9 Word Review: Lazy reliance on pantomime to cover a weak script
1,978 word Review: Lazy reliance on pantomime to cover a weak script became a staple of the Marvel Universe films since the first Avengers movie, and appears to be spreading through Disney’s other big franchises like syphilis through a nursing home. It is abundantly present in Star Wars: The Last Jedi.
The Last Jedi’s script is all over the shop: too many characters and too many half-hearted storylines. The cement that holds this mosaic of mediocrity together is panto japes, which is a shame because an economically written script with a few jokes thrown in for relief could’ve been doable with the story they presented, and would’ve been preferable to what we actually got given.
In moderation, playing for laughs works really well, especially when it stops the film from getting too bogged down into cliches of its own creation. Let’s take the example of the caretaker fish/bird/nun critters on the island. The quick, simple establishment of them having a matronly hostility to Rei and the conclusion of their arc as the comedy pin used to safely deflate the over-blown Lightsaber training montage was a great example of comic relief. The look of stoic loathing when Rei sends a boulder crashing into their wheelbarrow was a perfect resolution to the training montage that got carried away with silhouetted aerial shots and sweeping orchestral scores, fast becoming a piece of self parody. It was definitely Panto, but it was well executed and served a purpose. Compare these caretaker critters to the Porgs (pictured above), who were supposed to be set up as a comedy counterfoil to the now devastatingly solo sans-Solo Chewbacca. Instead, they have no clear purpose — not even to deliver a gag like the caretaker fish-nuns– and appear to exist purely to eat up large portions of the scant screentime alotted to Chewie, whilst preventing Chewie from eating one of their own.
Leaving Panto aside for one minute, the interplay between Chewie and the Porgs brings up a second major flaw that the script kept committing: too many characters. I don’t really understand why they bothered bringing Chewbacca into the script to so blatantly under use him. Chewie, logically, is one of the most interesting characters in this whole film: a lovable sidekick whose loyalties have proven unquestioningly true who is now left alone. The only short insight into his grief is when, upon opening Skywalkers’s door with a hairy paw, Luke asks “Where’s Han?” and the Wookie emits a particularly sad cry. Chewie is now reduced to semi-inexplicably playing taxi driver to one of the three protagonists, and the relationship between Chewbacca and Rei, which presumable had plenty of time to develop on their pan-galactic hop to turn up just in the nick-of-time remained largely unexplored in a way that was irritating.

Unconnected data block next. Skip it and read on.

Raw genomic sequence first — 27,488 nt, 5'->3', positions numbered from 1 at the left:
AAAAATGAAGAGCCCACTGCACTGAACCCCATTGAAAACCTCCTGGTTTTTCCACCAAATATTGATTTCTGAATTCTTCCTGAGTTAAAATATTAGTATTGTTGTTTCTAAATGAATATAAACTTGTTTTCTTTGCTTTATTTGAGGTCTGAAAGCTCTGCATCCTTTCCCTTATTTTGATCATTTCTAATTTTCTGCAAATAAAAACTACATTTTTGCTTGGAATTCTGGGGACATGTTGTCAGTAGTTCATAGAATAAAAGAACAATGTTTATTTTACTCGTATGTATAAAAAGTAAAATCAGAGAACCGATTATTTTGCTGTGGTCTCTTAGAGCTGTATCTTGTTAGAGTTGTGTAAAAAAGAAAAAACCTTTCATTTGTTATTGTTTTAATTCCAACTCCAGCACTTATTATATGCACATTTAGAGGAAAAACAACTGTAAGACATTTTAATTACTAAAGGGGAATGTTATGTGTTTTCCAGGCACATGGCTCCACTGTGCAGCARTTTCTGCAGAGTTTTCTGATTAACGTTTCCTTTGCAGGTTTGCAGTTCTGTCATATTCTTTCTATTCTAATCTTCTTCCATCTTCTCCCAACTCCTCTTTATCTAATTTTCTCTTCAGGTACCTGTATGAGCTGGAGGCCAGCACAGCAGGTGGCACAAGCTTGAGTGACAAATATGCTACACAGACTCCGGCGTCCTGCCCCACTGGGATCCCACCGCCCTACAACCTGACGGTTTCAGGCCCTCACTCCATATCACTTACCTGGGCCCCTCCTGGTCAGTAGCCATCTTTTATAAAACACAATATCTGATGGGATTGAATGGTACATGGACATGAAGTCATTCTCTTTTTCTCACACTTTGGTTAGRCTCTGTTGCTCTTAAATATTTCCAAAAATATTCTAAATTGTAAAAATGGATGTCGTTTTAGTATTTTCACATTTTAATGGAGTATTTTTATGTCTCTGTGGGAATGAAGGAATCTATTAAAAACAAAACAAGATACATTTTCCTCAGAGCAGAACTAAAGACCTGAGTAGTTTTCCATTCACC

Bringing in characters to then not bother with them has become a somewhat recurring theme in these new brace of Star Warses, and isn’t limited to just Chewie in this film. Rogue One saw the complete waste of Mads Mikkelsen talents as a guy who turns up, sets a few plots half-rolling, and then dies. This film even more insanely wastes the towering talents of Benicio Del Toro, by setting him up to be an interesting enigmatic character who could really take the plot in interesting directions, but instead sells him out as a Lando-lite betrayer, except the script forgot to make us really trust or care about him (unlike Lando in Empire), so the audience don’t really feel his betrayal (unlike Lando in Empire) and ultimately his betrayal doesn’t really result in any major plot changing events (unlike Lando in Empire) so why did we even bother? And also, if we’re bringing back characters why haven’t they bought back Lando? An entire act of Last Jedi took part in a sleazy casino full of unethical millionaire gambling traders: Lando presumably owned and/or was imprisoned in the joint. If this franchise has one eye constantly winking to its past, why didn’t we get him back, perhaps to have a scene with Chewie where we could get some meaningful morning over Han? That way we could’ve avoided having to bring in an underwritten new character, and got some actual leg work out of another bit character.